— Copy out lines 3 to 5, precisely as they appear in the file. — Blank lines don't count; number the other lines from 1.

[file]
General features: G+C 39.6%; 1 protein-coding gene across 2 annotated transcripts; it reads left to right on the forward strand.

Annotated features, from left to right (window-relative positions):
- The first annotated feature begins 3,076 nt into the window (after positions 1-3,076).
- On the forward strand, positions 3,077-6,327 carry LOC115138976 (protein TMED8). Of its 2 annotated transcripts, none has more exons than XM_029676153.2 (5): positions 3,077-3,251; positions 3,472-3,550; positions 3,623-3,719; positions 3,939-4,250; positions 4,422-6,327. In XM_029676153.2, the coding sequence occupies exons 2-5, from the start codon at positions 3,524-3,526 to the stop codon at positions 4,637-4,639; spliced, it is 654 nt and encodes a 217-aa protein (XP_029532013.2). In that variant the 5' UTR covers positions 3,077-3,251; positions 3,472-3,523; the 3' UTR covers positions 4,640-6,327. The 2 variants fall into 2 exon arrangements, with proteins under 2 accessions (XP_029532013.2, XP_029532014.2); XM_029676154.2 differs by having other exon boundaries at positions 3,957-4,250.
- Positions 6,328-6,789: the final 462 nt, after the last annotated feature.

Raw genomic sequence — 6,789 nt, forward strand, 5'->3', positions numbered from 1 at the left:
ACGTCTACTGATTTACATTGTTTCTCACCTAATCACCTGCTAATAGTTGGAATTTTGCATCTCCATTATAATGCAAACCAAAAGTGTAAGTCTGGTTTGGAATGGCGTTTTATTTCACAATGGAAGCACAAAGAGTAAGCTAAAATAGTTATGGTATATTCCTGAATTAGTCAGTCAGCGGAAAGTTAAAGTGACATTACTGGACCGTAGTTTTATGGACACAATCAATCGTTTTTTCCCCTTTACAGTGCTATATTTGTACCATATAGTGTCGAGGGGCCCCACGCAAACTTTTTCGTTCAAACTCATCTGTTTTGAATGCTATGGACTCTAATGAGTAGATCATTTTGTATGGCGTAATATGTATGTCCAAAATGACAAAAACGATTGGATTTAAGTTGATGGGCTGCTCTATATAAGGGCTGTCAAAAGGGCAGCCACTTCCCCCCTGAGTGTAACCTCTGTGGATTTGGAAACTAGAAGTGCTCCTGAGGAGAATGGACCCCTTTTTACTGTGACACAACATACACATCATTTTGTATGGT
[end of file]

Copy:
- The first annotated feature begins 3,076 nt into the window (after positions 1-3,076).
- On the forward strand, positions 3,077-6,327 carry LOC115138976 (protein TMED8). Of its 2 annotated transcripts, none has more exons than XM_029676153.2 (5): positions 3,077-3,251; positions 3,472-3,550; positions 3,623-3,719; positions 3,939-4,250; positions 4,422-6,327. In XM_029676153.2, the coding sequence occupies exons 2-5, from the start codon at positions 3,524-3,526 to the stop codon at positions 4,637-4,639; spliced, it is 654 nt and encodes a 217-aa protein (XP_029532013.2). In that variant the 5' UTR covers positions 3,077-3,251; positions 3,472-3,523; the 3' UTR covers positions 4,640-6,327. The 2 variants fall into 2 exon arrangements, with proteins under 2 accessions (XP_029532013.2, XP_029532014.2); XM_029676154.2 differs by having other exon boundaries at positions 3,957-4,250.
- Positions 6,328-6,789: the final 462 nt, after the last annotated feature.